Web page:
February 11, 2011
Walk Like a Tunisian
Looks like Mubarak blinked. NOW's the time to ask: what next? Have away.
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I asked this elsewhere but I'll ask it here too: did Mubarak defy the army yesterday by staying on? American news was speculating in that direction last night.
Posted by: pantom at February 11, 2011 12:00 PM
Perhaps a key to the answer to that is in Mr L's post below.
Posted by: matthew h at February 11, 2011 12:38 PM
As for what's next: well, let's see, the gold short worked out. I knew from my account before I saw it in the news what had happened. Sweated the morning out, but got the reward. Whew!
And he had the good taste to do it before I get me some lunch. Nicely done.
Now all I have to do is figure out when to go long...
What's next in Egypt? Probably temporary military rule and then some sort of civilian face, I suppose. But would anything really change, I wonder?
Posted by: pantom at February 11, 2011 12:41 PM
No this was walking like Egypt, not Tunis. Tunisia was a rushed transfer. This is a military coup to preserve themselves. If I were a protester, I would not be so happy.
Posted by: The Lounsbury at February 11, 2011 01:18 PM
A military coup of a photos-everywhere Leader forced by massed confrontational bubblng upward popular pressure in face of military threats is a revolutionary step, nonetheless. Psychologically at minimum. Pharoah Nasser III has abdicated to expressed popular will.
But, agreed, so far, for now, for today, the dynasty endures.
Posted by: matthew h at February 11, 2011 06:01 PM
I haven't seen much comment about this, perhaps 'cause I don't hang out on far-right forums where this criticism is doubtless being leveled...
Obama's handling of this was, it seemed to me, amateurish in the extreme. Given our leverage, there really wasn't any reason to say a whole lot in public. Simply indicate that our sympathies always lie with more as opposed to less freedom, and then, in the background, work the Egyptian military, who I'm sure don't want to lose all that money we throw at them.
A simple public statement to the former effect, and then a lot of behind-the-scenes pressure to the latter, and that would have been it. I don't think the Egyptians, given Obama's Cairo speech, would have been left in any doubt as to where his sympathies really lay. And now, with the military in charge, we could really lay in the pressure.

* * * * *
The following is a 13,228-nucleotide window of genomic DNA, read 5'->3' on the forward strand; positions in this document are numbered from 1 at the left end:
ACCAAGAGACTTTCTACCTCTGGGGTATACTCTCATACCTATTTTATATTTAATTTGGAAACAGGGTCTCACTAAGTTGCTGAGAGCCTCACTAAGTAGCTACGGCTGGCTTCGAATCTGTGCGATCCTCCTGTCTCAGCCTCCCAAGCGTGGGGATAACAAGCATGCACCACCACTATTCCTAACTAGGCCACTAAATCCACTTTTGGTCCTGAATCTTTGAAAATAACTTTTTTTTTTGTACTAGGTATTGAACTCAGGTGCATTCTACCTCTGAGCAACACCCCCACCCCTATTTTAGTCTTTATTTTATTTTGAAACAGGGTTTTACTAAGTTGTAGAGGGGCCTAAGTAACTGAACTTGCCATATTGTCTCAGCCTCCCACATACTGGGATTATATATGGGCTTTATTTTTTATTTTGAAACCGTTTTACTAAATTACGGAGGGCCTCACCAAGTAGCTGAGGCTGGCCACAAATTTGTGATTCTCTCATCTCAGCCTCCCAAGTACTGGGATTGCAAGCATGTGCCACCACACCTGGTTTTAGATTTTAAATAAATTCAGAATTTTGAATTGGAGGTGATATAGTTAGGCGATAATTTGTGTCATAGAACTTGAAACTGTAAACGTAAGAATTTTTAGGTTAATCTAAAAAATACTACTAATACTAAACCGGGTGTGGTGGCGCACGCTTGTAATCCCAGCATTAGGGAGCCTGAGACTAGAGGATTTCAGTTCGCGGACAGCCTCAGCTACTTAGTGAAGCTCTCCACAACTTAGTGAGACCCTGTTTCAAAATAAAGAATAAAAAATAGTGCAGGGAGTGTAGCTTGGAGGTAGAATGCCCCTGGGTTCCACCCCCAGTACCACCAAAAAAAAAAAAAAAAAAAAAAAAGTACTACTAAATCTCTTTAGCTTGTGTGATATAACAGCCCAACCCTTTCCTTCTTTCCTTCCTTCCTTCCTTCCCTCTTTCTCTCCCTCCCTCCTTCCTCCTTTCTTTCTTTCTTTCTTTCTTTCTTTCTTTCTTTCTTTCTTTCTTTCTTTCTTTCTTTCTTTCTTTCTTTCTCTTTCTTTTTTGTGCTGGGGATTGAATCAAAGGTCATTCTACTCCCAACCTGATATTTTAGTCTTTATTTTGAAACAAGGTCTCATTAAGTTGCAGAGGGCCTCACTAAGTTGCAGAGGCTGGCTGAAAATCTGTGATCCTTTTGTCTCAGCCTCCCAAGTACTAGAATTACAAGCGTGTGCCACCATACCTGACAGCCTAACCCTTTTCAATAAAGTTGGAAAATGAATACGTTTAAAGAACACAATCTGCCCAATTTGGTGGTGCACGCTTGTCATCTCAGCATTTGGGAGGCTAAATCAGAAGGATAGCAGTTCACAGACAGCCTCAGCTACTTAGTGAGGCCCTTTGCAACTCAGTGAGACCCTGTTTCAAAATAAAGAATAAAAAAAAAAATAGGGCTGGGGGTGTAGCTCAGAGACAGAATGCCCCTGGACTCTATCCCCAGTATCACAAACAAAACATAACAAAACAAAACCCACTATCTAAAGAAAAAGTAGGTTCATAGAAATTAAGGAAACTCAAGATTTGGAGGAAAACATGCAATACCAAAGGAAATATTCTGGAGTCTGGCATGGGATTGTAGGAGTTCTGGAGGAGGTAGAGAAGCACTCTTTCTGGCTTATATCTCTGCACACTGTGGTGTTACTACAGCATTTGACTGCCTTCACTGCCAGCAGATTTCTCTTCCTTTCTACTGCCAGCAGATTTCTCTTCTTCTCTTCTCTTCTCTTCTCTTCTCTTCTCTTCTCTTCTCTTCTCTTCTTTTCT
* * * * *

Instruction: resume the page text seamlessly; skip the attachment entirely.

As it stands, there's probably a bunch of generals who are deeply resentful of all the public pressure put on by the US. El Baradei, as I observed before, told Obama, politely, to just shut up about a week or so ago. He should have taken that advice, and worked it behind the scenes.
Teddy Roosevelt: speak softly, and carry a big stick.
Posted by: pantom at February 11, 2011 08:06 PM
"Obama's handling of this was, it seemed to me, amateurish in the extreme. Given our leverage, there really wasn't any reason to say a whole lot in public. Simply indicate that our sympathies always lie with more as opposed to less freedom, and then, in the background, work the Egyptian military..."
Wasn't that more or less what happened? I think the Obama administration handled itself surprisingly well, given the bad hand it had to play. The only major communication missteps were Biden's off-key praise for Mubarak (not a dictator!), when it was already becoming clear that he was going down.
Posted by: alle at February 12, 2011 06:41 AM
Over here in the US it seemed like he had something to say in public every time Mubarak said something. He seemed to oscillate between stable transition or something like that, and you really have to go now. If I got that impression, as a pretty friendly observer of this Admin, folks not so friendly must have gotten much worse impressions.
Decide on a message, which should be as hands off as possible while still indicating support for more democracy (and as I said in this case that would have been particularly easy, as he'd actually delivered that message in Cairo right at the start of his Admin), and then stick with it. The private messages and actions should be what does the talking.
Posted by: pantom at February 12, 2011 09:25 AM
Specifically, this, from the story you cited in the other posting:
Just before 2 p.m. Washington time, he took to the stage at Northern Michigan University to signal his approval for a transfer of power in Egypt that appeared to be only minutes away. "We are witnessing history unfold," an ebullient Obama said.
This is nutty. At this point, Obama has put himself in the position, publicly mind you, of predicting the man would leave and of indicating approval for this. Everyone took that statement to mean that.
So, now, Mubarak makes a completely different speech from the one everyone expected. Spinning out the possibilities if Mubarak's gambit had succeeded, which I remember doing that afternoon, shows you how ridiculous it was for him to say this.
The public statement they made after Mubarak's speech was even dumber, in that they didn't have to say a thing, first, and second, it put him even more in the position of wanting him out.
Posted by: pantom at February 12, 2011 10:22 AM